Real estate (buildings, facilities, land) in Ukraine remains one of the most popular assets for investment. There are several reasons for this: volatility of the hryvnia, low confidence in banks and pension programs, underdeveloped stock market, etc.
For this, first assess the following aspects:
- expenses for the acquisition and maintenance of such property, including taxes;
- risk of losing property after purchase;
- risks associated with the use of real estate (for instance, unauthorized connection to utility networks or lack of connection to them, hidden defects that cannot be detected through visual inspection, impossibility of using the property for the investor’s purposes (the latter happens particularly often in case of land plots), etc.);
- property protection options and potential costs of such protection;
- options for generating income using the property.
Who can find drawbacks in the transaction: lawyer and/or estate agent
It may sometimes seem that in real estate transactions, lawyers and estate agents are interchangeable or that they are competitors. That is not the case. A lawyer and an estate agent are a duo that makes a transaction secure.
Who can find the asset, ensure its compliance with the client's requirements for the area, location, price and other characteristics? Estate agents.
They will also check whether the seller is the owner of the building or land and help screen risky offers. They will help you find a notary and negotiate the price with the seller. They will obtain certificates confirming the absence of debts on utilities (which is important when buying apartments and residential homes) and will help you save time and money.
As for lawyers, they will calculate how much money you’ll be paying annually in taxes and what tax benefits you can expect. They will study the asset’s previous history and determine whether there’s a danger of losing it in the future. It’s the history of a building and/or land plot that often hides pitfalls that could cost you that property somewhere down the line.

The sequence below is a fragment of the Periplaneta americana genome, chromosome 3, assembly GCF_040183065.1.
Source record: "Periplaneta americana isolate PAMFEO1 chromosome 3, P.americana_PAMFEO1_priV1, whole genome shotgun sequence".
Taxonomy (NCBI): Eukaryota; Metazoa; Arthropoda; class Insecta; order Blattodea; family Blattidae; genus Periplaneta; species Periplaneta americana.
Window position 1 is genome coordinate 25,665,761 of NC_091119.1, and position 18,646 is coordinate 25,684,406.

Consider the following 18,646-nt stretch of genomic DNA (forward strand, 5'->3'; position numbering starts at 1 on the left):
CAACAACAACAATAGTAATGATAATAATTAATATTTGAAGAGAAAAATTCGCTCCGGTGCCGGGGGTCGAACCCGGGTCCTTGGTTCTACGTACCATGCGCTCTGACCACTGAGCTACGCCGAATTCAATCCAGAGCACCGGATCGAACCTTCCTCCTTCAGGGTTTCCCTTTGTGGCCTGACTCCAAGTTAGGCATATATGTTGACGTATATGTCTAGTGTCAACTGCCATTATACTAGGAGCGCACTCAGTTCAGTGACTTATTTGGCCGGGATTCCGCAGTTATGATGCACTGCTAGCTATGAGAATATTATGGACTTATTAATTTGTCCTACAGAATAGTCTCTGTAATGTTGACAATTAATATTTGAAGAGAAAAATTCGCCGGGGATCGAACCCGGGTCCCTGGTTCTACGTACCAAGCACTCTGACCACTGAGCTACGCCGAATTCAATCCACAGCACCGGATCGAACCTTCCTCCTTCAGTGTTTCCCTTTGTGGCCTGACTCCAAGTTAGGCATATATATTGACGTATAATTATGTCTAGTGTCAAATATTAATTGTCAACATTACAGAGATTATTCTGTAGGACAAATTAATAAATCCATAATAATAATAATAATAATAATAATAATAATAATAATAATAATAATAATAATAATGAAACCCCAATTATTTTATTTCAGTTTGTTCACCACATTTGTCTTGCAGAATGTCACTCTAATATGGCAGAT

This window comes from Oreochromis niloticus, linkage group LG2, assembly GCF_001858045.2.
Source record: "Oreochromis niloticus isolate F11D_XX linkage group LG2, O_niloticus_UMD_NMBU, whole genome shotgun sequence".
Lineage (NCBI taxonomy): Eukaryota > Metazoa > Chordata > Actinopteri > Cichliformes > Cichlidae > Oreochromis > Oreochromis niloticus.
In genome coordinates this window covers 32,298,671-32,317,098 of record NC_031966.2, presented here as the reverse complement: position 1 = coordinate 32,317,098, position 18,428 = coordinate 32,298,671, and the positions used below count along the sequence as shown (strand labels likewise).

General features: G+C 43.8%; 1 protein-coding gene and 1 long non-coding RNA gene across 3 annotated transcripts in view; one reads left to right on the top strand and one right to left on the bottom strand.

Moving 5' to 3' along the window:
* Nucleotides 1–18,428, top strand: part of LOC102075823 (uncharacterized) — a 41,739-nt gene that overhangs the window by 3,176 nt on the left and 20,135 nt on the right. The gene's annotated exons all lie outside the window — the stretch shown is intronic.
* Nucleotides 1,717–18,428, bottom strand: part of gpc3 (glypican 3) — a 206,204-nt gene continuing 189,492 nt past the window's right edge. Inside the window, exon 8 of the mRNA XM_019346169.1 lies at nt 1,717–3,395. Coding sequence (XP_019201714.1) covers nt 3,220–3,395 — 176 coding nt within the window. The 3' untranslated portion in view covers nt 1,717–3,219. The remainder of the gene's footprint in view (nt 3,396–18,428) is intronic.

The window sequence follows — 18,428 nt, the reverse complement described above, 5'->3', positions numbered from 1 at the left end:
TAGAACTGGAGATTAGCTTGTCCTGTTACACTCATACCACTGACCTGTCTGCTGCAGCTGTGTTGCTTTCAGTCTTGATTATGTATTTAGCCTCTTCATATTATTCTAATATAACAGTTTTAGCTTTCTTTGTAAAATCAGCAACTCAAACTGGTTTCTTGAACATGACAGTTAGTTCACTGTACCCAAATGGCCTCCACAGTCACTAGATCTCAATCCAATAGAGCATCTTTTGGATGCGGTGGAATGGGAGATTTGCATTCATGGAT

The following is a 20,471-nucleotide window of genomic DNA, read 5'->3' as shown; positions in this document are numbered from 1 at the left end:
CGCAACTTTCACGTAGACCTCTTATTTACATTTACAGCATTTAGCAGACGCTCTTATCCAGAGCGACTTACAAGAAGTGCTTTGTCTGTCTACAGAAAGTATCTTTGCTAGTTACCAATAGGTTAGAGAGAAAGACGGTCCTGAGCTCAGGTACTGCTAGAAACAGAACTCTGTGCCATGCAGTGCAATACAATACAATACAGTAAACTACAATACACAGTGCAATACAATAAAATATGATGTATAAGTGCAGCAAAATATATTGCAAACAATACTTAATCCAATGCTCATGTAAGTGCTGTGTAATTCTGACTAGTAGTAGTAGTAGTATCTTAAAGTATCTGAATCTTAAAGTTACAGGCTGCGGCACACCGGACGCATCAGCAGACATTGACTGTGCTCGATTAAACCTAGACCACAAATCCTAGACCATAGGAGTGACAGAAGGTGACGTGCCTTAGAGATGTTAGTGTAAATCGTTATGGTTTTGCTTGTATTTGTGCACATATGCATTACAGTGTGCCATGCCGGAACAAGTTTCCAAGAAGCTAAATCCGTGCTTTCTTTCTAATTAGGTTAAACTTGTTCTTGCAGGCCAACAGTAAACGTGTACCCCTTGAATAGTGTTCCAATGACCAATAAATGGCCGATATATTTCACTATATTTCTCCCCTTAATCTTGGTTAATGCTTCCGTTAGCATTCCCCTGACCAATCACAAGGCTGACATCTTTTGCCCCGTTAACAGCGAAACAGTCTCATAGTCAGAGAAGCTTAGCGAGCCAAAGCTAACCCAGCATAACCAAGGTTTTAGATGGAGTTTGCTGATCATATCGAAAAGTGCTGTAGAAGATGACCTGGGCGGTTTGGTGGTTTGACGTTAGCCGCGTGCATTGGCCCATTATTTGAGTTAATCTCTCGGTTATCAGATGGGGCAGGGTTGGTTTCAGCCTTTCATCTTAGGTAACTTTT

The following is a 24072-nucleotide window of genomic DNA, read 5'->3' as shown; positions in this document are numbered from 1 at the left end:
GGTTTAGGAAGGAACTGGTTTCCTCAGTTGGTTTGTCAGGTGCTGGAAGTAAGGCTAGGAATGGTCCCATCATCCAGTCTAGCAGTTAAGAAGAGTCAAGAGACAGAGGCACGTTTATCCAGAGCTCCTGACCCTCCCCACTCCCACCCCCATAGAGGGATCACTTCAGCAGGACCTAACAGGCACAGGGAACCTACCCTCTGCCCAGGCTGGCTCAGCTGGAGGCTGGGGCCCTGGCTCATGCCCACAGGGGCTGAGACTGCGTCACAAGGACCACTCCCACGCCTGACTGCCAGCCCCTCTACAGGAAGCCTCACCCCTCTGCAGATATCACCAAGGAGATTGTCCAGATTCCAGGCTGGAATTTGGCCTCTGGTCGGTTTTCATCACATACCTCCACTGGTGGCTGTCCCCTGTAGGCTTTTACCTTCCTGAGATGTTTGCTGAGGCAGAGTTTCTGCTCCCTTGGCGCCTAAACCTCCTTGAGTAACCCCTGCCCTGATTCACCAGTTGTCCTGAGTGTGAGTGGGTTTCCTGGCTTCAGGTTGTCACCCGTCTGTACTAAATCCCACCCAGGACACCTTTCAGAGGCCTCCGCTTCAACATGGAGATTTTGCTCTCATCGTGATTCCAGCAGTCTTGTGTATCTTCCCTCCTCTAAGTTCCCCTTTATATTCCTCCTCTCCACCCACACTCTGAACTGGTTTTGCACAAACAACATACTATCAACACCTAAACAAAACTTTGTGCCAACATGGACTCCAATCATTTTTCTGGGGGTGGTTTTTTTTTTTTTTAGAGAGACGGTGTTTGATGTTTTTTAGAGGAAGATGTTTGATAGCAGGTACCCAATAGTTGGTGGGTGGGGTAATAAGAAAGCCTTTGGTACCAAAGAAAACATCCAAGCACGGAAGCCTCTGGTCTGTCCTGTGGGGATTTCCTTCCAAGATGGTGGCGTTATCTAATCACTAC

Let’s clarify the difference using three real life examples.
A businessman wanted to buy a land plot from a company (legal entity). The estate agent saw no problems: the title documents were there and the land plot was registered in the cadastre. The lawyer, however, discovered a fact that was very important for the deal: criminal proceedings had been opened in connection with the abuse of authority by officials and other violations committed during the privatization of the land in question, which could have left the buyer without his land in the future.
A company decided to buy a land plot, the rights to which were established by an outdated title, meaning that the land in question was not included in the state land cadastre and its borders were not clearly defined. The documents for the plot were valid, the procedure for entering the plot in the cadastre and assigning it a cadastral number was clear, and the price was good – it seemed there was no reason not to proceed with the deal.
However, after a document audit, it turned out that a part of the land plot was located on the land attached to railway tracks, which may not privately owned. This was a violation of the law committed during the registration of ownership rights to the land by the seller. Considering that the Ukrainian Railways and its branches are currently conducting a rigorous inventory of state-owned lands under their jurisdiction, the investor could have lost the land soon after purchasing it. It would have been very difficult or outright impossible to identify this risk without a lawyer.
A company wished to purchase a building in the center of Kharkov. The estate agent checked the documents for both the building and the attached land and found them to be in order. The lawyer, however, discovered after an audit that the building had been declared a monument of local architecture, making its use subject to a number of restrictions under the law. Moreover, the seller had failed to follow the law-prescribed procedures when buying the property in the past, which could have rendered the deal invalid and could have potentially deprived the company of the building.
Are lawyers and estate agents interchangeable?
A lawyer checkup will also protect the estate agents themselves from potential lawsuits by disgruntled buyers demanding compensation for their losses. After all, if the investor incurs extra costs or loses the rights to a building and/or land plot, they may demand compensation from the estate agent who had made an offer of that asset in the first place.
Published at https://delo.ua/